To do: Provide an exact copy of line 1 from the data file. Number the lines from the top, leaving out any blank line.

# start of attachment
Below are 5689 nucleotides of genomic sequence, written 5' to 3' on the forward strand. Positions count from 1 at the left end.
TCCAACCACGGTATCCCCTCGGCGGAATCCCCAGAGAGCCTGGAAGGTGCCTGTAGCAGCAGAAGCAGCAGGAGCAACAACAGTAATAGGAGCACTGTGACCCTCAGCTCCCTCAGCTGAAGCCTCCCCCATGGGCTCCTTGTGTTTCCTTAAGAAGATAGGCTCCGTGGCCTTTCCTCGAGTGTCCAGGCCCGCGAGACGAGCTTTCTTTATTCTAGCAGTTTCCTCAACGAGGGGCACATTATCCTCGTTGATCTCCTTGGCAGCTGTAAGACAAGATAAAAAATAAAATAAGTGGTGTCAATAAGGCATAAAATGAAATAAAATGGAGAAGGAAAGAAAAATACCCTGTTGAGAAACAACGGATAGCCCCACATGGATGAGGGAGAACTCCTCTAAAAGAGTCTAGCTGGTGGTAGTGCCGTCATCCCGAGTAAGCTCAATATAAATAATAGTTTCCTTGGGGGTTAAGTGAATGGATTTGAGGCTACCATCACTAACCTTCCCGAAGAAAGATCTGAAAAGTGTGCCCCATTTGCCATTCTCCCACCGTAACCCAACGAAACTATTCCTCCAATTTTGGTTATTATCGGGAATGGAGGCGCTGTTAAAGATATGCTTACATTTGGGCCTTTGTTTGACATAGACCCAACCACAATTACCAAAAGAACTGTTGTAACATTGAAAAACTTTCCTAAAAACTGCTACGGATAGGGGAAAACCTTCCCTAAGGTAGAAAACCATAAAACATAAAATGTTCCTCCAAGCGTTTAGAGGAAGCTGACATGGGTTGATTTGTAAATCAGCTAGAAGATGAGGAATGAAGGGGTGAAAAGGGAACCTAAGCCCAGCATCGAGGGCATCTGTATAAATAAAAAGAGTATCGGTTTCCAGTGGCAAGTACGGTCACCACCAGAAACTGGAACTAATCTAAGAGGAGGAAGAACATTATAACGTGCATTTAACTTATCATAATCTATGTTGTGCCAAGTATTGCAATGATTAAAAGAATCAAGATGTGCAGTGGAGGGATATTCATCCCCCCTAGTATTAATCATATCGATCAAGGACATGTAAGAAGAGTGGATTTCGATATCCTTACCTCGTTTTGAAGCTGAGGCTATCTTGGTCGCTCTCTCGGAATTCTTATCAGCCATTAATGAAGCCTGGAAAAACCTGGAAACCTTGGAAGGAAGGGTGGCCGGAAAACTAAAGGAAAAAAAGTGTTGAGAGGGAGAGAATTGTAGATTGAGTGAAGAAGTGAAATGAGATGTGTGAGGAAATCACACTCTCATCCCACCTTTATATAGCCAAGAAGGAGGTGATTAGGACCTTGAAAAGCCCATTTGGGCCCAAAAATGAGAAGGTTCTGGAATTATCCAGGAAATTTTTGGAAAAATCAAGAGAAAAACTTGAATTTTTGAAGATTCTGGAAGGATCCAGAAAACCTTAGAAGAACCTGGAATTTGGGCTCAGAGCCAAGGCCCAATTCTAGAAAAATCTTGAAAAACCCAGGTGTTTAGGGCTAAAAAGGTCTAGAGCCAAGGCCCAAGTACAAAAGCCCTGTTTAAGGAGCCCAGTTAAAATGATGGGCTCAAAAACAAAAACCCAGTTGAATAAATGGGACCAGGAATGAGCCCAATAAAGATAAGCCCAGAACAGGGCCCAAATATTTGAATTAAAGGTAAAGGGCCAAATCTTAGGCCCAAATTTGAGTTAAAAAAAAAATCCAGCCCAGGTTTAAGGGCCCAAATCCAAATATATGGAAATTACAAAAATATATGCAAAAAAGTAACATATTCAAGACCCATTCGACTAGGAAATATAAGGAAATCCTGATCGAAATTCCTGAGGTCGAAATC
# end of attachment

Below are 5689 nucleotides of genomic sequence, written 5' to 3' on the forward strand. Positions count from 1 at the left end.